Eventually like most heroes my uncle fell from grace. One of those ladies stole his heart, and he married her. That decision ended the hero worship for me. He told me later that I wouldn't have anything to do with him for a long time after he married his lady friend. We joked later, years after the inevitable divorce, that I was right about cutting him out of my life, since the marriage failed. I was clearly the better judge of character even at 9 years old. It is a funny story, but the truth was my 9 year old heart was broken because some bitch had taken my Uncle M from me, and I was inconsolable.

He is (or was) also the man that helped foster my love of gambling and the ponies. He was with me when I picked the first horse I ever picked to win a race, and after that horse (Pleasant Colony see "Birth of a Gambler") won,  told me then that when I got to be old enough he was taking me to the track. He is (or was) Burt Reynolds, Steve McQueen, and Clint Eastwood all rolled into one. He took me out on his truck one summer while I was still in the hero worship stage, and when we got back told me that 'if I ever got behind the wheel of a truck like that, he would kick my entire ass.' He realized that I was the brains of the family, and that I should be able to 'do better' than just drive a truck for a living.

He also spent a lot of time teaching me to play cards, which I suppose goes back to the gambler in him, and while he is (or was) way more reckless of a card player than I ever will be, it was a valuable lesson that I am very grateful for. I guess in many ways he was the father I wished I would have had, and in many ways I am glad he wasn't my father. I suppose he had two advantages over my actual father, one was his absence, since he was gone a lot it was easier for him to be my hero because when he came around it was an 'event', and two, while he is (or was) a bit of an asshole himself, he wasn't close to as big of one as my actual father.

Don't get me wrong, my uncle is (or was) not a saint in any shape, form, or fashion. Much like his favorite nephew (since I was his only nephew I won that title) he was a frequenter of low dives, and places of ill-repute. I remember one time when he took me to a 'floating' crap game where there was a light over the door that would come on when the cops where circling the block. He had a child out of wedlock, and was probably more of a bastard than I will ever know about. I remember having to go with the wolf that raised me to bail him out of jail on more than one occasion. I can't not remember what it was he did to get himself in jail, and that is probably for the best. When I lost my head, for the first, but not the last, time over a woman, and was making stupid decisions, the family sent him to talk to me, because they knew it would work, and it did (at least that time).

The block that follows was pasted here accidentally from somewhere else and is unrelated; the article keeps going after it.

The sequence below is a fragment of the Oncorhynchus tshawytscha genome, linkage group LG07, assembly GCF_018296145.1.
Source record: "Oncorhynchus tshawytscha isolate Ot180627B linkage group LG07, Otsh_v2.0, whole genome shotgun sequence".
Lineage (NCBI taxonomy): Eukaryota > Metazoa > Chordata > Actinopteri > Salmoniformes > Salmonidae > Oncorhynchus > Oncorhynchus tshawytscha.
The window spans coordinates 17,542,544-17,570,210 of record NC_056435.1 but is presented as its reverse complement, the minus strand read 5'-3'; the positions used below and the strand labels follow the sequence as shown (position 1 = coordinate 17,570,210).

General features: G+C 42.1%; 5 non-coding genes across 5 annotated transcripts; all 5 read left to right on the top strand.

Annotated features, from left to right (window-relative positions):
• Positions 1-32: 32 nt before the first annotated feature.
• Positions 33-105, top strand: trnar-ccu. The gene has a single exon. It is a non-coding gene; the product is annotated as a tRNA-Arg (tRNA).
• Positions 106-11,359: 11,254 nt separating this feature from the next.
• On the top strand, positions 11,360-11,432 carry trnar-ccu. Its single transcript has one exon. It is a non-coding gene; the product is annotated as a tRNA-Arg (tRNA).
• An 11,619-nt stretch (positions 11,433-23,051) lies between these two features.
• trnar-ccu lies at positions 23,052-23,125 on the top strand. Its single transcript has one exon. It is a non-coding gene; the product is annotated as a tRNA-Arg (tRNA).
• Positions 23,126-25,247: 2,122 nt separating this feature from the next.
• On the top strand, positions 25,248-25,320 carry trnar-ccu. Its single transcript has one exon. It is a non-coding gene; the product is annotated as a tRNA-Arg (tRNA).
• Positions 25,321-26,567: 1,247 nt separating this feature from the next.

And now, my uncle, my hero, the man who made me (in many ways) the man I am today is dying, and there is fuck all I or anyone else can do about it. He is lying in an hospital bed as I type this struggling to breath, and knowing that his time on the planet is drawing to an end. I am going to do my final nephew duty, and go see him, even though I am sure he is not going to look like the man I remember and revere. It is not going to be fun, and I do not really want to do it, but he is my hero and I have to. Going to watch your hero deal with dying is not something that you should have to do more than once. He told the wolf that raised me i.e. his older sister that he isn't afraid to die, and that might be the final act of his that makes him just as cool as he was all of those years ago.  I do not have the words or the talent to express my sadness fully at the passing of my uncle. I can only hope that when the time does actually come, I am half as cool as he is (or was).

Thursday, August 08, 2013


Many, many moons ago, I wrote a post about writing for the desk drawer in which I discussed, very briefly, how a writer can not just write for the desk drawer. A writer has to eventually write to be read, and then considered. Writing as an exercise is all well and good, but eventually you need to write to be read.

That is a giant leap of faith, and it is not to be taken lightly. It is a huge paradigm shift for anyone. It is the shift from writing for yourself, and that entails, to writing for someone other person or group of people. Their expectations are certainly going to be different from your own, and are going to vary widely among the group as a whole. You will not, no matter how hard you try, be able to meet all of those expectations. It is just simply impossible. This group of people that you might have the gall to call your 'audience' are most certainly a diverse group of people. If they are not diverse, then you have not been living your life correctly. Everyone needs a wide cross section of friends, and if you don't possess one, then you are losing out on a lot of seriously important life experiences.